Step inside these 8 immersive installations seen at Dubai Design Week 2023
Creatives from across the globe were brought together to demonstrate the power of imagination and innovation in the field of design through breathtaking installations.
A key feature – every year Dubai Design Week includes a diverse range of immersive installations that captivate and inspire visitors. Bringing together designers, architects, brands and creatives from across the globe it demonstrates the power of imagination and innovation in the field of design.
Staged across Dubai Design District (d3) during the six-day festival was a curated range of outdoor installations and interventions transforming public spaces into immersive experiences.
This year’s Dubai Design Week featured over 32 installations with a focus on how design, science and technology can converge to reclaim materials of our past, as well as reimagined new forms that foster sustainable practices.
From Of Palm to Pulp Fractions, Arabi-An, Altostrata, Designest, The North Star, The Sustainability Dome and The Future Will Be Sown – come explore these eclectic but one-of-a-kind installations!
Dubai Design Week 2023 – 8 immersive installations:
Of Palm by Abdalla Almula
Having spent the majority of his years in the UAE, where the vast desert landscape is home to a myriad of plant and animal species – Abdalla Almulla drew deep inspiration from the indigenous Palm tree for the Abwab pavilion of this year. Abdalla’s vision for the pavilion was to exemplify how the palm tree, abundantly found in the local environment, can serve multifaceted needs of the community. Beyond its aesthetic and ecological significance, he aims to showcase how this remarkable tree can provide sustenance, offer shelter, yield various products, and even serve as a source of fuel.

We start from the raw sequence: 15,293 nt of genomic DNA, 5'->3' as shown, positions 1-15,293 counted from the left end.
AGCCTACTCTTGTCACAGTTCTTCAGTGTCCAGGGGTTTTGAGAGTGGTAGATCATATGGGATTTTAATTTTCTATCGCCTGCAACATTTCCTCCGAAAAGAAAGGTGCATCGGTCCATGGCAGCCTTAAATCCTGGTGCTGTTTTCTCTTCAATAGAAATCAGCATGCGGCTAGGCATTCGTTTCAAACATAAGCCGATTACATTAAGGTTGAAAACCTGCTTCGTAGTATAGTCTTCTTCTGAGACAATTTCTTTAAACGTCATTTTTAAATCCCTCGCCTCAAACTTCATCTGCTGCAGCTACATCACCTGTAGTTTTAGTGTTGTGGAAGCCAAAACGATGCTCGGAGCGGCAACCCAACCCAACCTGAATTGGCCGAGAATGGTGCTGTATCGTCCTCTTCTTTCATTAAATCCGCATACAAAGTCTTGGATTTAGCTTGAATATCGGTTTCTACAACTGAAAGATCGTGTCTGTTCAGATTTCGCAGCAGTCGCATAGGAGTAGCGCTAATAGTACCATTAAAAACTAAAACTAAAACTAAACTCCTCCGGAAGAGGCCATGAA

The entire pavilion, from its structural components to its interior design and the showcased products was meticulously crafted from the versatile palm tree. This holistic approach not only emphasized the tree’s inherent value but also served as a powerful statement of sustainable design and resourcefulness. Abdalla’s project encapsulates the essence of harmonizing natural elements with innovative architectural concepts, fostering a deeper connection between the environment and human ingenuity.
2. Pulp Fractions by Tee Vee Eff
With packaging making up more than one-third of our waste, in part due to the increase of consumerism in recent years, Dubai-based architecture and interior design atelier Tee Vee Eff attempted to salvage discarded waste – particularly from delivery boxes and paper bags – through their installation Pulp Fractions.
Waste cardboard and paper can be processed into a durable and lightweight material when pressed and dried. Tee Vee Eff made use of this paper pulp as the primary material of Pulp Fractions, poured into a custom mold and dry pressed to form stackable modules. The modules contain grooves, protrusions and extrusions that allow them to be stacked, thus a new sculptural form is created that is both symbolic in its message as well as functional, offering respite in the public realm.
Arabi-An by Mitsubishi Jisho Design
Arabi-an is the second iteration of Mitsubishi Jisho Design’s sustainable tea houses, or ‘an’ meaning ‘simple hut’ in Japanese. Constructed based on the Miura method of Origami, Arabi-an is made from localized food waste, such as tea dregs and grapes to construct its structures, with sustainability and circularity at its core.
Arabi-an honored the art of tea as a symbol of human connection, fostering renewed intercultural dialogues in a world marked by divisions. A tea master was additionally present in Arabi-an at specific periods during Dubai Design Week to host tea ceremonies and encourage honest and intimate conversations with audiences.
Altostrata by Mamou Mani Architects x Fab.Pub